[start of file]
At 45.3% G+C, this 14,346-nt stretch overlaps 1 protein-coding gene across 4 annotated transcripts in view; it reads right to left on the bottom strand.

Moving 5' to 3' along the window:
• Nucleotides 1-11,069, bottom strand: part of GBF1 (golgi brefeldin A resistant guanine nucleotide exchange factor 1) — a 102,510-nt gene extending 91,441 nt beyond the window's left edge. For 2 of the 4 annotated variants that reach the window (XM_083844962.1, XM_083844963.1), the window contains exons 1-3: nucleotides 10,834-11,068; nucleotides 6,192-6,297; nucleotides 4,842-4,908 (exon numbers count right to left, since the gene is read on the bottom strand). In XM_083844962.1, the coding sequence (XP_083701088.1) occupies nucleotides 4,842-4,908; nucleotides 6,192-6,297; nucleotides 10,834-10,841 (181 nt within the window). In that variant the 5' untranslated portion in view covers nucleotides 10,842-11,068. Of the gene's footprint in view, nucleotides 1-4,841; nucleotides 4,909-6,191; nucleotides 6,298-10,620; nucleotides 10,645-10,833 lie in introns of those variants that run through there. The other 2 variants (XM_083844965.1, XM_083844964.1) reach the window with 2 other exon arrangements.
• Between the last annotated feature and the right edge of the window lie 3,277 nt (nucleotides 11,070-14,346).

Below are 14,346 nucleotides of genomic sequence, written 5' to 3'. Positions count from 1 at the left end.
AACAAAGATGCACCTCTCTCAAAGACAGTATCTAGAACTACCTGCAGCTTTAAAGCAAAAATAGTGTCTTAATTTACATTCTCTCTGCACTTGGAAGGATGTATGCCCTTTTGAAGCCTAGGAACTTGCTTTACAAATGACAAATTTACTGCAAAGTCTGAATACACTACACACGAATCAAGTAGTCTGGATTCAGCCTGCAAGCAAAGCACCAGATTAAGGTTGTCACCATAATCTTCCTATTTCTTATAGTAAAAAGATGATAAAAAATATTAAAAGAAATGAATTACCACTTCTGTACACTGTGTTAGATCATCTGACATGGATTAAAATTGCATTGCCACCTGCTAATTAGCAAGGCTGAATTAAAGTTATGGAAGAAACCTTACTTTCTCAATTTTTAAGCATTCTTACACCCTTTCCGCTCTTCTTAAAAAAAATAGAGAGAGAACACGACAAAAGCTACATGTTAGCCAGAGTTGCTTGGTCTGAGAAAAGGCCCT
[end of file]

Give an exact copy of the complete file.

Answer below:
At 45.3% G+C, this 14,346-nt stretch overlaps 1 protein-coding gene across 4 annotated transcripts in view; it reads right to left on the bottom strand.

Moving 5' to 3' along the window:
• Nucleotides 1-11,069, bottom strand: part of GBF1 (golgi brefeldin A resistant guanine nucleotide exchange factor 1) — a 102,510-nt gene extending 91,441 nt beyond the window's left edge. For 2 of the 4 annotated variants that reach the window (XM_083844962.1, XM_083844963.1), the window contains exons 1-3: nucleotides 10,834-11,068; nucleotides 6,192-6,297; nucleotides 4,842-4,908 (exon numbers count right to left, since the gene is read on the bottom strand). In XM_083844962.1, the coding sequence (XP_083701088.1) occupies nucleotides 4,842-4,908; nucleotides 6,192-6,297; nucleotides 10,834-10,841 (181 nt within the window). In that variant the 5' untranslated portion in view covers nucleotides 10,842-11,068. Of the gene's footprint in view, nucleotides 1-4,841; nucleotides 4,909-6,191; nucleotides 6,298-10,620; nucleotides 10,645-10,833 lie in introns of those variants that run through there. The other 2 variants (XM_083844965.1, XM_083844964.1) reach the window with 2 other exon arrangements.
• Between the last annotated feature and the right edge of the window lie 3,277 nt (nucleotides 11,070-14,346).

Below are 14,346 nucleotides of genomic sequence, written 5' to 3'. Positions count from 1 at the left end.
AACAAAGATGCACCTCTCTCAAAGACAGTATCTAGAACTACCTGCAGCTTTAAAGCAAAAATAGTGTCTTAATTTACATTCTCTCTGCACTTGGAAGGATGTATGCCCTTTTGAAGCCTAGGAACTTGCTTTACAAATGACAAATTTACTGCAAAGTCTGAATACACTACACACGAATCAAGTAGTCTGGATTCAGCCTGCAAGCAAAGCACCAGATTAAGGTTGTCACCATAATCTTCCTATTTCTTATAGTAAAAAGATGATAAAAAATATTAAAAGAAATGAATTACCACTTCTGTACACTGTGTTAGATCATCTGACATGGATTAAAATTGCATTGCCACCTGCTAATTAGCAAGGCTGAATTAAAGTTATGGAAGAAACCTTACTTTCTCAATTTTTAAGCATTCTTACACCCTTTCCGCTCTTCTTAAAAAAAATAGAGAGAGAACACGACAAAAGCTACATGTTAGCCAGAGTTGCTTGGTCTGAGAAAAGGCCCT